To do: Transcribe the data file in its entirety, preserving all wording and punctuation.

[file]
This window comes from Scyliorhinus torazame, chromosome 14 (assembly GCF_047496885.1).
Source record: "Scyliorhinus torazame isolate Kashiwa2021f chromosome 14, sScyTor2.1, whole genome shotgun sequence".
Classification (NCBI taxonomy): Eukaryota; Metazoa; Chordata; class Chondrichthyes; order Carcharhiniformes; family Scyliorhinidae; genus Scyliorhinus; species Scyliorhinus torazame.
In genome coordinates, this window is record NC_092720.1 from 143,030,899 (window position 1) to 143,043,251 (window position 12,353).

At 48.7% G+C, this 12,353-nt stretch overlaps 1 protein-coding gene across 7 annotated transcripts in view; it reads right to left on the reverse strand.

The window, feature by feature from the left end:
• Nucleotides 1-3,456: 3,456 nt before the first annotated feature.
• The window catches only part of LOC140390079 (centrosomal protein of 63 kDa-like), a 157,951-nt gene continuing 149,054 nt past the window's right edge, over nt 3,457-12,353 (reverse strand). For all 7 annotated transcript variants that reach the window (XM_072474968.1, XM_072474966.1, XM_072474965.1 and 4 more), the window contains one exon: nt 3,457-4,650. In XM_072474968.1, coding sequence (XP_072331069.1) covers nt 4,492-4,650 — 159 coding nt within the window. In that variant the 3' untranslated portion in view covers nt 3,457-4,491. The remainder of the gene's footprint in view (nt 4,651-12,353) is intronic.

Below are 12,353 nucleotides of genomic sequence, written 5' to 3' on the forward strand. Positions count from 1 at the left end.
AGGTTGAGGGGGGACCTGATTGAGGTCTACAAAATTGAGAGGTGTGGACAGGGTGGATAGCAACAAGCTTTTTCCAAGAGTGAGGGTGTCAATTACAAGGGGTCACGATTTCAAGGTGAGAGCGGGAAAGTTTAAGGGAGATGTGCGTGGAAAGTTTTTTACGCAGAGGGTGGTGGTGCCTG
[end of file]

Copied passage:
This window comes from Scyliorhinus torazame, chromosome 14 (assembly GCF_047496885.1).
Source record: "Scyliorhinus torazame isolate Kashiwa2021f chromosome 14, sScyTor2.1, whole genome shotgun sequence".
Classification (NCBI taxonomy): Eukaryota; Metazoa; Chordata; class Chondrichthyes; order Carcharhiniformes; family Scyliorhinidae; genus Scyliorhinus; species Scyliorhinus torazame.
In genome coordinates, this window is record NC_092720.1 from 143,030,899 (window position 1) to 143,043,251 (window position 12,353).

At 48.7% G+C, this 12,353-nt stretch overlaps 1 protein-coding gene across 7 annotated transcripts in view; it reads right to left on the reverse strand.

The window, feature by feature from the left end:
• Nucleotides 1-3,456: 3,456 nt before the first annotated feature.
• The window catches only part of LOC140390079 (centrosomal protein of 63 kDa-like), a 157,951-nt gene continuing 149,054 nt past the window's right edge, over nt 3,457-12,353 (reverse strand). For all 7 annotated transcript variants that reach the window (XM_072474968.1, XM_072474966.1, XM_072474965.1 and 4 more), the window contains one exon: nt 3,457-4,650. In XM_072474968.1, coding sequence (XP_072331069.1) covers nt 4,492-4,650 — 159 coding nt within the window. In that variant the 3' untranslated portion in view covers nt 3,457-4,491. The remainder of the gene's footprint in view (nt 4,651-12,353) is intronic.

Below are 12,353 nucleotides of genomic sequence, written 5' to 3' on the forward strand. Positions count from 1 at the left end.
AGGTTGAGGGGGGACCTGATTGAGGTCTACAAAATTGAGAGGTGTGGACAGGGTGGATAGCAACAAGCTTTTTCCAAGAGTGAGGGTGTCAATTACAAGGGGTCACGATTTCAAGGTGAGAGCGGGAAAGTTTAAGGGAGATGTGCGTGGAAAGTTTTTTACGCAGAGGGTGGTGGTGCCTG